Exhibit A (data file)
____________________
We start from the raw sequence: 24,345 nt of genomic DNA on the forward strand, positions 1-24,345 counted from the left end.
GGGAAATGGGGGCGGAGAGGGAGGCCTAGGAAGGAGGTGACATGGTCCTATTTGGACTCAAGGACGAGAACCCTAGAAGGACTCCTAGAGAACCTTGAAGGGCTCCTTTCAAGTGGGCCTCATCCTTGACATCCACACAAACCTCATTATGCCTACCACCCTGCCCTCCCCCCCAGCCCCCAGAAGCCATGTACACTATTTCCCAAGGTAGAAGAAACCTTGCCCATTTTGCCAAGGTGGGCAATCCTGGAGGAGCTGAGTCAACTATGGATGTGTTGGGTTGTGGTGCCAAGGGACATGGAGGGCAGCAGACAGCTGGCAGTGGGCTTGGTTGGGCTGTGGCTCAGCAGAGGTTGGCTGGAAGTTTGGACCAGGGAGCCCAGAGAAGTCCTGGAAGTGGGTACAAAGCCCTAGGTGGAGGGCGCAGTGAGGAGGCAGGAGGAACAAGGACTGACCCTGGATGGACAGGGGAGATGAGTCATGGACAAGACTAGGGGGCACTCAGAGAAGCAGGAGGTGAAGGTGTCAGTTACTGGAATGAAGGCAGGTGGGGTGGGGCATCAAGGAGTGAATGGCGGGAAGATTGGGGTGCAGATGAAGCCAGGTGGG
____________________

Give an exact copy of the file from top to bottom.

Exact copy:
We start from the raw sequence: 24,345 nt of genomic DNA on the forward strand, positions 1-24,345 counted from the left end.
GGGAAATGGGGGCGGAGAGGGAGGCCTAGGAAGGAGGTGACATGGTCCTATTTGGACTCAAGGACGAGAACCCTAGAAGGACTCCTAGAGAACCTTGAAGGGCTCCTTTCAAGTGGGCCTCATCCTTGACATCCACACAAACCTCATTATGCCTACCACCCTGCCCTCCCCCCCAGCCCCCAGAAGCCATGTACACTATTTCCCAAGGTAGAAGAAACCTTGCCCATTTTGCCAAGGTGGGCAATCCTGGAGGAGCTGAGTCAACTATGGATGTGTTGGGTTGTGGTGCCAAGGGACATGGAGGGCAGCAGACAGCTGGCAGTGGGCTTGGTTGGGCTGTGGCTCAGCAGAGGTTGGCTGGAAGTTTGGACCAGGGAGCCCAGAGAAGTCCTGGAAGTGGGTACAAAGCCCTAGGTGGAGGGCGCAGTGAGGAGGCAGGAGGAACAAGGACTGACCCTGGATGGACAGGGGAGATGAGTCATGGACAAGACTAGGGGGCACTCAGAGAAGCAGGAGGTGAAGGTGTCAGTTACTGGAATGAAGGCAGGTGGGGTGGGGCATCAAGGAGTGAATGGCGGGAAGATTGGGGTGCAGATGAAGCCAGGTGGG